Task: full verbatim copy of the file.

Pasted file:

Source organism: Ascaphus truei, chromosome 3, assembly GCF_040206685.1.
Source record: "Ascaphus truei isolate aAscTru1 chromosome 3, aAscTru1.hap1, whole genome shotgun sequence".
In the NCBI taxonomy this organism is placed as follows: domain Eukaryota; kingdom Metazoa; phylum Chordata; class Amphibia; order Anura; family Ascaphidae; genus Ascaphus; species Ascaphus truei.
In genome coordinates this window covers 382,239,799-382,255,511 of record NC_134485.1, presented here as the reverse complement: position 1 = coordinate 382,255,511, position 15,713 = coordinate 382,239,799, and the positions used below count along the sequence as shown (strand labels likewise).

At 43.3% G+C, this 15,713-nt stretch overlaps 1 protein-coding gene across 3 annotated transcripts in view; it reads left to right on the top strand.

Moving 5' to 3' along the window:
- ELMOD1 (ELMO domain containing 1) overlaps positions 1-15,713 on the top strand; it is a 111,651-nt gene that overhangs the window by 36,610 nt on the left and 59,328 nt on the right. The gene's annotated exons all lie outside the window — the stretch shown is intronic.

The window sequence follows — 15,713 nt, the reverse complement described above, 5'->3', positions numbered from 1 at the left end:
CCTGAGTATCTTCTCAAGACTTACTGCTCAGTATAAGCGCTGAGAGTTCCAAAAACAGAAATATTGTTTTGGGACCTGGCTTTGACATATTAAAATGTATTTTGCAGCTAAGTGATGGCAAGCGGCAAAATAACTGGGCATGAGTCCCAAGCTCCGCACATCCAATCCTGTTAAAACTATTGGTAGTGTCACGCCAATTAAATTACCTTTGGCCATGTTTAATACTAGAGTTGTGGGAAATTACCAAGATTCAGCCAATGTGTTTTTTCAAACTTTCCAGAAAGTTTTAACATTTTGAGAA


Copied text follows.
Source organism: Ascaphus truei, chromosome 3, assembly GCF_040206685.1.
Source record: "Ascaphus truei isolate aAscTru1 chromosome 3, aAscTru1.hap1, whole genome shotgun sequence".
In the NCBI taxonomy this organism is placed as follows: domain Eukaryota; kingdom Metazoa; phylum Chordata; class Amphibia; order Anura; family Ascaphidae; genus Ascaphus; species Ascaphus truei.
In genome coordinates this window covers 382,239,799-382,255,511 of record NC_134485.1, presented here as the reverse complement: position 1 = coordinate 382,255,511, position 15,713 = coordinate 382,239,799, and the positions used below count along the sequence as shown (strand labels likewise).

At 43.3% G+C, this 15,713-nt stretch overlaps 1 protein-coding gene across 3 annotated transcripts in view; it reads left to right on the top strand.

Moving 5' to 3' along the window:
- ELMOD1 (ELMO domain containing 1) overlaps positions 1-15,713 on the top strand; it is a 111,651-nt gene that overhangs the window by 36,610 nt on the left and 59,328 nt on the right. The gene's annotated exons all lie outside the window — the stretch shown is intronic.

The window sequence follows — 15,713 nt, the reverse complement described above, 5'->3', positions numbered from 1 at the left end:
CCTGAGTATCTTCTCAAGACTTACTGCTCAGTATAAGCGCTGAGAGTTCCAAAAACAGAAATATTGTTTTGGGACCTGGCTTTGACATATTAAAATGTATTTTGCAGCTAAGTGATGGCAAGCGGCAAAATAACTGGGCATGAGTCCCAAGCTCCGCACATCCAATCCTGTTAAAACTATTGGTAGTGTCACGCCAATTAAATTACCTTTGGCCATGTTTAATACTAGAGTTGTGGGAAATTACCAAGATTCAGCCAATGTGTTTTTTCAAACTTTCCAGAAAGTTTTAACATTTTGAGAA